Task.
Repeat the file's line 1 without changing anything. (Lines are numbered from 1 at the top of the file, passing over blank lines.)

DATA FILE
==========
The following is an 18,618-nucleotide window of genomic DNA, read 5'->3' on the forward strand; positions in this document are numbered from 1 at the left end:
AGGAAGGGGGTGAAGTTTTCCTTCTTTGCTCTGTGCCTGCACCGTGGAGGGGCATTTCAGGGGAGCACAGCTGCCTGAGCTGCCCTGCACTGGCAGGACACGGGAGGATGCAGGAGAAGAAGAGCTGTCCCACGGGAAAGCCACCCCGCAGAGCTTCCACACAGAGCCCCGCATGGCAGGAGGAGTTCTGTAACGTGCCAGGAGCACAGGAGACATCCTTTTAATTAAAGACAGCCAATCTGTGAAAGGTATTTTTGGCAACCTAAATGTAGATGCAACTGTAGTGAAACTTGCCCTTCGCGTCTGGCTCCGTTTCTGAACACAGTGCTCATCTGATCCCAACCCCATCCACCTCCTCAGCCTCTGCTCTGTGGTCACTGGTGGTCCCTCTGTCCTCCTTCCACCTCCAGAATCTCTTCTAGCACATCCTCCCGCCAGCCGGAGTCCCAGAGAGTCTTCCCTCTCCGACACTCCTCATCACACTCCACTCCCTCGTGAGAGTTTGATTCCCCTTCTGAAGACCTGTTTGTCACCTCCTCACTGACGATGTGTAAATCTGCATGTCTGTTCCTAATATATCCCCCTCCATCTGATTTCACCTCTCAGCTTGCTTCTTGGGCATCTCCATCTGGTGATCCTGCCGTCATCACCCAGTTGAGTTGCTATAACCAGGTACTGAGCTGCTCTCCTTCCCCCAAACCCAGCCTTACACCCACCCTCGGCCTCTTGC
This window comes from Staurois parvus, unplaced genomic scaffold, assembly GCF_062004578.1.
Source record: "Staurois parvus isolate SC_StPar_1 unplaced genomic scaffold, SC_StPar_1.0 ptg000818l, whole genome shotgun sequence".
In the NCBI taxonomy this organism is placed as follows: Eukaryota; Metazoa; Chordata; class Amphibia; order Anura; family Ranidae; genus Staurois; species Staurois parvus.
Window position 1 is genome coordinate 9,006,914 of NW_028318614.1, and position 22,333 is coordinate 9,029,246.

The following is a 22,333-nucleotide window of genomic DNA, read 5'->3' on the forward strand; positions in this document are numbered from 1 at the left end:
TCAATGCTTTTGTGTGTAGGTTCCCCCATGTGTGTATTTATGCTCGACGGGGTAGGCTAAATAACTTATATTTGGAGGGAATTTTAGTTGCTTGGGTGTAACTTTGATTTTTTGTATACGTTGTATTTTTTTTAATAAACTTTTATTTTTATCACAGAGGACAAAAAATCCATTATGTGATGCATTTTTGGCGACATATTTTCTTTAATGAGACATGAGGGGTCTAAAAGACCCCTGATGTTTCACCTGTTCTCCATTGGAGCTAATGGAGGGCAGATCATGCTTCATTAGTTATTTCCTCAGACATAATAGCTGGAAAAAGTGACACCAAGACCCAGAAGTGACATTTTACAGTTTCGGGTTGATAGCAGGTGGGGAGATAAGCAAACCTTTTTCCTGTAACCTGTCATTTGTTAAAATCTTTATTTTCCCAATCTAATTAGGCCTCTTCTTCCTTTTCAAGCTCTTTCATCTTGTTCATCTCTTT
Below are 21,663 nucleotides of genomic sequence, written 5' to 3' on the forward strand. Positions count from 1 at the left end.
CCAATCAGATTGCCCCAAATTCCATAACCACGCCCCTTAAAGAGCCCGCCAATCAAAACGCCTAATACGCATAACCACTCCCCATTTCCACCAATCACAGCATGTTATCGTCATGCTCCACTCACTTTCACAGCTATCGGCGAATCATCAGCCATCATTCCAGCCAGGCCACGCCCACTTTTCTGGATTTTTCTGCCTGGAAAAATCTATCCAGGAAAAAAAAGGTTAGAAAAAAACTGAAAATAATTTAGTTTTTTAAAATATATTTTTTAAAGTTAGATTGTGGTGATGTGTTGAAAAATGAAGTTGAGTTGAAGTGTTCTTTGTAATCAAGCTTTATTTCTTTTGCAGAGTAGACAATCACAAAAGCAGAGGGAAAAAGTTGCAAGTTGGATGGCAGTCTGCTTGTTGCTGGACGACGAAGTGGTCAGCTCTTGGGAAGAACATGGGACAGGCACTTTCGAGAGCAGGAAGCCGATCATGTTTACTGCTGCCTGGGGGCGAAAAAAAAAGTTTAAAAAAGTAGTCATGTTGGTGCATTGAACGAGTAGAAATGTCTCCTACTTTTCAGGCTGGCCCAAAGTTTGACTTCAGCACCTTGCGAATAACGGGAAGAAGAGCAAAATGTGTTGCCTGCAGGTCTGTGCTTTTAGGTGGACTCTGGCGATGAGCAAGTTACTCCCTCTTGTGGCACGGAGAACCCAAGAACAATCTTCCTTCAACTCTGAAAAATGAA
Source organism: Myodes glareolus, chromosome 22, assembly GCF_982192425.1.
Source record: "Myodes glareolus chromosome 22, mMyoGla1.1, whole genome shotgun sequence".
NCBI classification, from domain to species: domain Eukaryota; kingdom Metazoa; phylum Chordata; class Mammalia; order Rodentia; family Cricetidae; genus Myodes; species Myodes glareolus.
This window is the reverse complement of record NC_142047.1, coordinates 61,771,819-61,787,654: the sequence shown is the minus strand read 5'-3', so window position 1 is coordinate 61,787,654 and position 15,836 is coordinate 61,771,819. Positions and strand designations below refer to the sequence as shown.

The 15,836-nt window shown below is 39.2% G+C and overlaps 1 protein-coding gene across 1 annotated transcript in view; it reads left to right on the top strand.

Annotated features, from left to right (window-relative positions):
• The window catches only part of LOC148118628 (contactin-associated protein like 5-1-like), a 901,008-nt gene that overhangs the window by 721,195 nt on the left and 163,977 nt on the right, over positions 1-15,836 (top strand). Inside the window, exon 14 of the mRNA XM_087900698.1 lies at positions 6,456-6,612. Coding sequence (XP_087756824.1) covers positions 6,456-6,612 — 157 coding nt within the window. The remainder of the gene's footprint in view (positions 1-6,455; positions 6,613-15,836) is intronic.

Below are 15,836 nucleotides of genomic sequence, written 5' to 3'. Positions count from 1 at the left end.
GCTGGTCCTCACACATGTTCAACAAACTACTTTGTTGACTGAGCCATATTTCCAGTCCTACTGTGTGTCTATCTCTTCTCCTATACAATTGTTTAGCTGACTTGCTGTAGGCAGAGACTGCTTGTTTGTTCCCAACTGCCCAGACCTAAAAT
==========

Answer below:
The following is an 18,618-nucleotide window of genomic DNA, read 5'->3' on the forward strand; positions in this document are numbered from 1 at the left end: